Next step considered after State abolished High Cost Telephone Fund

After voting in February to phase out the controversial Oklahoma High Cost Fund, one designed to help rural phone companies, the Corporation Commission begins an investigation this week into the impact on the Oklahoma Universal Service Fund and the Oklahoma Lifeline Fund.

The Commission plans to hold a technical conference on Thursday as it explores the funds and how they’re affected by the abolishment of the Oklahoma High Cost Fund. The High Cost fund was the result of a fee on the bills of Oklahomans with traditional land-line service.

But as more and more Oklahomans switched to cell phones and gave up their land lines, it resulted in fewer customers paying for the OHCF. As a result, the 150 percent surcharge on land-line intrastate long distance service will be reduced in February 2019 and be totally phased out by February 2022.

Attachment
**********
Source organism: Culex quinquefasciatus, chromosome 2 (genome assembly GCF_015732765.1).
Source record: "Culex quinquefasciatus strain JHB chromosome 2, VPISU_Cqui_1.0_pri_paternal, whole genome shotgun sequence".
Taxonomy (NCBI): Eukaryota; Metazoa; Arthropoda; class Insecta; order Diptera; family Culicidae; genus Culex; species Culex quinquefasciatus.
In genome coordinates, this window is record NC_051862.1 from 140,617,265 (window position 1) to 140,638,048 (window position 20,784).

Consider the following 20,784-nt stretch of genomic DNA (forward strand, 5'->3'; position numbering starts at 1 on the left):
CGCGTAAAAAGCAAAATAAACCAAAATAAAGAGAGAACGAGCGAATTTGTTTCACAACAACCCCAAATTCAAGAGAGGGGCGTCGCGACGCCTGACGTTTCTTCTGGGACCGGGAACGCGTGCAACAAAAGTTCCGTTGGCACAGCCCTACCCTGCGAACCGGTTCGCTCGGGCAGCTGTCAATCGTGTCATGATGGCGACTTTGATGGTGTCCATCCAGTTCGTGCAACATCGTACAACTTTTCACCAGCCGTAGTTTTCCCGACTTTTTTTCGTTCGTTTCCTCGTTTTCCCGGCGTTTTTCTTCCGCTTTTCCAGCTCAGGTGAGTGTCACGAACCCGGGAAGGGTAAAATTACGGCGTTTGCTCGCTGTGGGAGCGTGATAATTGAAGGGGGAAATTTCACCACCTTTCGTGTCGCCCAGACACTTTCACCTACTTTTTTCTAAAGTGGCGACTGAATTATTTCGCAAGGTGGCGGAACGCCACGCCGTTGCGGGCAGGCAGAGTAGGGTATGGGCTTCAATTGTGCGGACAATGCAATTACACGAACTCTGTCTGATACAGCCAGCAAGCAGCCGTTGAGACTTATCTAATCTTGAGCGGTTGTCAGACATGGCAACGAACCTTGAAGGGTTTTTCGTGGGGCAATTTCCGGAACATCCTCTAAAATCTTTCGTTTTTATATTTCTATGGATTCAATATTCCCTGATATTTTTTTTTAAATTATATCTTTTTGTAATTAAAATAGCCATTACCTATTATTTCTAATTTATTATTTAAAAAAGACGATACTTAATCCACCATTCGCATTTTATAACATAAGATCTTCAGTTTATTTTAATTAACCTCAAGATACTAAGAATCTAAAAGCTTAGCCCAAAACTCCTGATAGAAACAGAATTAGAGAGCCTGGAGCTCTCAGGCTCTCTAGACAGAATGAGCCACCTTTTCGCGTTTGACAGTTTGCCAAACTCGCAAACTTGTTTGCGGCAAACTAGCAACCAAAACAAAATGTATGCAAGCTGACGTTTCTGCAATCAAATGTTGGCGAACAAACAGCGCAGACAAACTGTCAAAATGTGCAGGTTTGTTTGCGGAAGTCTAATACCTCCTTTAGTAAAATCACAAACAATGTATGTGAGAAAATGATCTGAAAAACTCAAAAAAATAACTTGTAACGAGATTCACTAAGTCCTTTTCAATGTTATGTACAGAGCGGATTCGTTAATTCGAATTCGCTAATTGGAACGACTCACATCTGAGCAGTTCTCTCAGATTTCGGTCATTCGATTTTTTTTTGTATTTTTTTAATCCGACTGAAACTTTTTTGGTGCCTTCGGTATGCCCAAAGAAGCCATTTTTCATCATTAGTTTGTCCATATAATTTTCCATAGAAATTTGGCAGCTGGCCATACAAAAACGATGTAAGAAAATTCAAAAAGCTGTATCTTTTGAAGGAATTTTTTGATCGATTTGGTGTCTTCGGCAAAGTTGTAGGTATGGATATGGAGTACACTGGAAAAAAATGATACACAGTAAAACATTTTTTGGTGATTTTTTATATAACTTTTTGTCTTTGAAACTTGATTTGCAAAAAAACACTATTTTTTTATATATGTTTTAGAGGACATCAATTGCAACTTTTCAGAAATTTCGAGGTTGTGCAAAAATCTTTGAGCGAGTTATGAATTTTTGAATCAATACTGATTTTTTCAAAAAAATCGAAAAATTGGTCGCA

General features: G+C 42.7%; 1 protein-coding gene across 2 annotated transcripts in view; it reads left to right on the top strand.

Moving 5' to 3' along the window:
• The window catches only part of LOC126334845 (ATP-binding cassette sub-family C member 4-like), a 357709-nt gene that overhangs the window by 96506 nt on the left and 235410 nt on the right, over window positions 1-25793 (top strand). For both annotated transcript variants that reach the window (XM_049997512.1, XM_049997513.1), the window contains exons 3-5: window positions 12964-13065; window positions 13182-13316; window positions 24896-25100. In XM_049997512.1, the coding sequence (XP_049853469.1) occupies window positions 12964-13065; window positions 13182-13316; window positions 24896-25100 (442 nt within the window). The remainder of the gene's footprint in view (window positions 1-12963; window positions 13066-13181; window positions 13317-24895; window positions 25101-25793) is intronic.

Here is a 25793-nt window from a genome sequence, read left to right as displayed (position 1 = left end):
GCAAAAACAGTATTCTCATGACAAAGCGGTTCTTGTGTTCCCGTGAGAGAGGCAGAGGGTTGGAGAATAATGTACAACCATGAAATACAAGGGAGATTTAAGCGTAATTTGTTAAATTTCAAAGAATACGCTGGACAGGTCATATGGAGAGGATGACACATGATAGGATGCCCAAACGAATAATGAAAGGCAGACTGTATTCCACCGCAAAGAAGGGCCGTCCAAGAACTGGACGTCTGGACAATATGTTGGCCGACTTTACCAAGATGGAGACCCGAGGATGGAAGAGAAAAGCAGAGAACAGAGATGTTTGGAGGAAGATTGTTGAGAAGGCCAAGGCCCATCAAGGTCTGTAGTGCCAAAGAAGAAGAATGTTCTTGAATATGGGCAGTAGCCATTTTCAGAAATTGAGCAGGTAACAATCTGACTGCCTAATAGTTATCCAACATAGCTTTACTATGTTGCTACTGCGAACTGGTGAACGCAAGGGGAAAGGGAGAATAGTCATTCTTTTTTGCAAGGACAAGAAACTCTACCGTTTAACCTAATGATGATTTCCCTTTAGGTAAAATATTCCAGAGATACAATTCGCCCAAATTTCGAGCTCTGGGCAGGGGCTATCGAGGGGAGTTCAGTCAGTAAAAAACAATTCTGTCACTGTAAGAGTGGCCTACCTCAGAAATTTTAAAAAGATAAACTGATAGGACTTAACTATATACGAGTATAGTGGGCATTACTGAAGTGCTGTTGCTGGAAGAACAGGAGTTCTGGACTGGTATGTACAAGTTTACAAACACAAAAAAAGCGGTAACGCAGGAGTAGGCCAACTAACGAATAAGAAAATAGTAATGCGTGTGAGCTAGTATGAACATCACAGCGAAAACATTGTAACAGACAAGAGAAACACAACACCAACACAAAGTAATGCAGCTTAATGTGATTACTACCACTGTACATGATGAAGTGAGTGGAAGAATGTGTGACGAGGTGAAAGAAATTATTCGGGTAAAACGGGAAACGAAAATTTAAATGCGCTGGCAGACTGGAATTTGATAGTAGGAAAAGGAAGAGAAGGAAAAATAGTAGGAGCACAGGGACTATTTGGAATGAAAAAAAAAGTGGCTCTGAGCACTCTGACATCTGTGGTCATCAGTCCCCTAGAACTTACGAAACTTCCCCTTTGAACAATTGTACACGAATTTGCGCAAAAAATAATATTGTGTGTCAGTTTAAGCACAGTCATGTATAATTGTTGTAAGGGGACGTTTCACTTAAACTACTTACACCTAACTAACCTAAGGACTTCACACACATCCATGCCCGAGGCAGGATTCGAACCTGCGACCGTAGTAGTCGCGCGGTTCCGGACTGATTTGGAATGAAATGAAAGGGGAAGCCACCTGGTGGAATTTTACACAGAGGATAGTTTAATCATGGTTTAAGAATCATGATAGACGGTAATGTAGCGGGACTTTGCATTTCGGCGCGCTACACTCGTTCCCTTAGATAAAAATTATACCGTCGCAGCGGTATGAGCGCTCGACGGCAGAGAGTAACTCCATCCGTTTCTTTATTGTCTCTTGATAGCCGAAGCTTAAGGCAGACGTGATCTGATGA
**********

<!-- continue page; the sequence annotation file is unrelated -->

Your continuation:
The technical hearing will focus on other issues such as Voice Over Internet Protocol service and the commission’s ability to advance and support deployment of broadband networks. A number of questions are being raised by the commission such as whether the purpose of universal service be changed to reflect current technologies and customer demand?

Should Primary Universal Services funded by the OUSF be treated differently based on their provision in rural areas vs. provision in urban areas?

And there’s this one: Does current law and the Commission’s process provide adequate assurance that recipients of OUSF funds are accountable for the funds they receive to preserve and advance universal service in Oklahoma?

The fund has been criticized for its lack of accountability including last year when OK Energy Today reported how it was attacked by the General Accountability Office.

Action by the Federal Communications Commission over the Lifeline program which receives financing from Universal Service Fund fees has angered Oklahoma tribes. The former reservation lands for the program to help low-income households were redefined by the FCC, dropping urban areas such as Oklahoma City and Norman.

The commission, in announcing the technical conference indicated more than one conference might be needed. It also set a full commission meeting to discuss the fund on October 18 at 9:30 a.m.